The United Cutlery Gil Hibben Cord Grip Throwers are my favorite throwing knives on the planet – aesthetically. The moment I saw them online, I knew I had to get them. They look unbelievably cool. But once I got them and started throwing them, I realized they were good but not perfect.
Features & Stats
The GH Cord Grips look badass. That alone makes it worth the $7 or so per knife.
You’ve got some options on these.
First, you’ll choose between the large ones (8 5/8 inches overall, 4 1/8 inch blade length) and the small ones (6 ¼ inches overall, 3 1/8 inch blade length).
If you’re just throwing at pizza boxes, feel free to get the small ones. If you throw at wood targets or log rounds or have hands larger than a 9-year-old girl’s, then get the large ones. But know that any serious knife thrower will consider even the “large” ones to be pretty small anyway.
You’ll also want to consider the color. The shiny silver ones come in both large and small sizes, but I’ve only seen the black in the large size. Both come with black cording wrapped around the handle.
The single-edged blade does come slightly sharpened, but it’ll dull over time. Mine is now about as sharp as a McDonald’s spoon. Those sharp tips, however, will draw blood, so don’t let your kids play with these knives unsupervised.
They come as a triple set with a nylon sheath that has a little button strap that snaps shut and holds them in there pretty snug. I’ve read reviews where people complain that the sheath wears out quickly, but mine hasn’t had any problems at all, and I’m starting to question whether those reviews are even legit or were planted by competitors (that shit happens all the time, by the way).
Anyways, the sheath is a lot more durable than the thin ones you get with Ridge Runner throwing knives, but it’s still not leather, so don’t expect it to last forever.
These are Gil Hibben throwing knives, so you know they throw extremely well. Very balanced. Very smooth. The entire knife is flat and skinny, so you’ll want to use a pinch grip when throwing from the handle. I tried a hammer grip for several throws, but you know, the release felt weird.
I’ve had consistent sticks up to 2 full spins outdoors. Further than that and the wind and air resistance really throw it off. I landed a few 2 ½ spin and 3 spin throws with no wind, but my throwing area gets breezy — so much so that I actually missed my entire target board on a couple of throws. Part of that maybe my fault (I’m not a professional or anything), but mostly I think it was just because it’s hard to throw smaller, lighter knives…at a distance…against the wind.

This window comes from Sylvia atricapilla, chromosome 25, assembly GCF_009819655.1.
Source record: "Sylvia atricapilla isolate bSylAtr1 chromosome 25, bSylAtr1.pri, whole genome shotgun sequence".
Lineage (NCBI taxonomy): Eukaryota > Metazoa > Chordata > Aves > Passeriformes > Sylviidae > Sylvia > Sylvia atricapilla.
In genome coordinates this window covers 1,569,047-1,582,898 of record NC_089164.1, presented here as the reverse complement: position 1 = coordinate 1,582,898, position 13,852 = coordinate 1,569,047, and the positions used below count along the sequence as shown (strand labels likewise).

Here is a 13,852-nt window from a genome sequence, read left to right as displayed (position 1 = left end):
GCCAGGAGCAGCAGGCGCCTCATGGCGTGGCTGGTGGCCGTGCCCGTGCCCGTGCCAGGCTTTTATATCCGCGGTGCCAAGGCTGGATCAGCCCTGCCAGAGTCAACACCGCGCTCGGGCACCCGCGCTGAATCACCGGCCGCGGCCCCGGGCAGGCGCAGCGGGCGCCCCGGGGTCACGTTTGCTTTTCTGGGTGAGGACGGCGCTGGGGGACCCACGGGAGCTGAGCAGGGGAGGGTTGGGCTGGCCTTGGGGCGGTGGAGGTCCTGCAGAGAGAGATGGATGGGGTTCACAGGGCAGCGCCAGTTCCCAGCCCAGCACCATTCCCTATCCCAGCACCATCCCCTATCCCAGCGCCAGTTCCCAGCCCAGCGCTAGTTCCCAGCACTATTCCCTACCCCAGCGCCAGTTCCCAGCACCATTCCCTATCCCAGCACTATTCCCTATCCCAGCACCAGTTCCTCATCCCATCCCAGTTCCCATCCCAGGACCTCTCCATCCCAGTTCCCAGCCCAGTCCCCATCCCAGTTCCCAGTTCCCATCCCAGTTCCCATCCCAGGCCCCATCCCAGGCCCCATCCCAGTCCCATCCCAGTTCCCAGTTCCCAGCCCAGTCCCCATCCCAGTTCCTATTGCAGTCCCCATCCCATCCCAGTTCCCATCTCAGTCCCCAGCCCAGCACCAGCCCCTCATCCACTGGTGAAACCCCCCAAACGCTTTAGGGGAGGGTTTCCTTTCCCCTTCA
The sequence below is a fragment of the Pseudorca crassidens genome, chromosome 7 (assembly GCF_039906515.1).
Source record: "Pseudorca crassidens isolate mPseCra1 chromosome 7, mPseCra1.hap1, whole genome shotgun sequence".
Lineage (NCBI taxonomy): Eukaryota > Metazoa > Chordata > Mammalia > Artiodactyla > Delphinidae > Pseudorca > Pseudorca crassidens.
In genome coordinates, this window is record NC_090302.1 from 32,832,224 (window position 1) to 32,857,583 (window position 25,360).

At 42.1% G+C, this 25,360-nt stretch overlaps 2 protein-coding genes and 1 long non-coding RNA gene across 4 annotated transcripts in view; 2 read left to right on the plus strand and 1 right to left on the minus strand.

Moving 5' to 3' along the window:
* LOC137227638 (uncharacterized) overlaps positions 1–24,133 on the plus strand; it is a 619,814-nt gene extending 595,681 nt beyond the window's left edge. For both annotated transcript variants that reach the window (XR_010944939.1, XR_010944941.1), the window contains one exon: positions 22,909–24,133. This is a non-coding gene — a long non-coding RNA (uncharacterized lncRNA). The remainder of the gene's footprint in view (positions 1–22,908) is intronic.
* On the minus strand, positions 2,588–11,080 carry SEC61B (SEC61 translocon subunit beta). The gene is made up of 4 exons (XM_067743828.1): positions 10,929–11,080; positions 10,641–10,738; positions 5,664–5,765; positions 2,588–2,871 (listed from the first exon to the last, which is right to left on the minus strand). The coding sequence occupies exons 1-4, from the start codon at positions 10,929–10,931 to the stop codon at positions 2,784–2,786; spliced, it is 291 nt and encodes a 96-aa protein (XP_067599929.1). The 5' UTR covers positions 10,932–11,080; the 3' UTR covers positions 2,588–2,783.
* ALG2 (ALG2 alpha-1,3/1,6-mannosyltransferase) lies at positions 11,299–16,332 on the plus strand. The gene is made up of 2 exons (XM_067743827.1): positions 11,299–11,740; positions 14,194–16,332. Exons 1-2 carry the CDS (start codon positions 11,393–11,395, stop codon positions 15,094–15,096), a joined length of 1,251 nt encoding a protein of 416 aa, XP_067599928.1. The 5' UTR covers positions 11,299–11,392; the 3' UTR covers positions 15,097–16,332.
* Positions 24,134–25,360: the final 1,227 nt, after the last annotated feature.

Unless you just started throwing knives yesterday, you already know the cons of this knife.
Cord grip Drawback
The cord grip will not last for more than 50-100 throws. For at least one of your three knives, it won’t even make it to 50. I promise. But it’s cool because these things look great naked. There is a little notch or whatever that shows where the cording is supposed to be, but they still look great without the cording (especially the black ones). Balance is affected by the weight difference, but it’s pretty negligible and not likely to even be noticed by most throwers. You can always re-wrap it with a cord or tape if you prefer.
Stainless Steel Tip Drawback
It’s stainless steel, so if you’re throwing at wood targets, the tips are eventually going to bend. Out of my three blades, one of the tips lasted less than 50 throws, the 2nd lasted over 100 throws, and the 3rd is still looking good (over 200 throws). So two are now bent at the tip (one is a full 90-degree angle!).
That’s what happens when you throw stainless steel knives at wood targets. So if this bugs the hell out of you, then just throw against soft targets like cardboard and dartboards.
For the record, United Cutlery throwing knives seem to hold up better than most Ridge Runners and are maybe neck-and-neck with Perfect Point knives. That’s what I’ve noticed, but if you’ve experienced something different, please share it below in the comments.
A Word About Pricing
I got my Hibbens from BudK via Amazon (which was actually cheaper than going straight through BudK, for some reason), and the shipping cost more than the knives! Hey, it happens. Some places charge crazy prices for these knives and/or for shipping. For example, Sears.com priced them at over 50 bucks! Not counting shipping! (Hint: don’t buy them there).
So keep in mind that some sellers will drop the list price and then jack you on shipping, so sometimes the “cheaper” seller isn’t always cheaper. Just so you know.
Gil Hibben Large Cord Grip Throwers (black)
Gil Hibben Small Cord Grip Throwers (silver)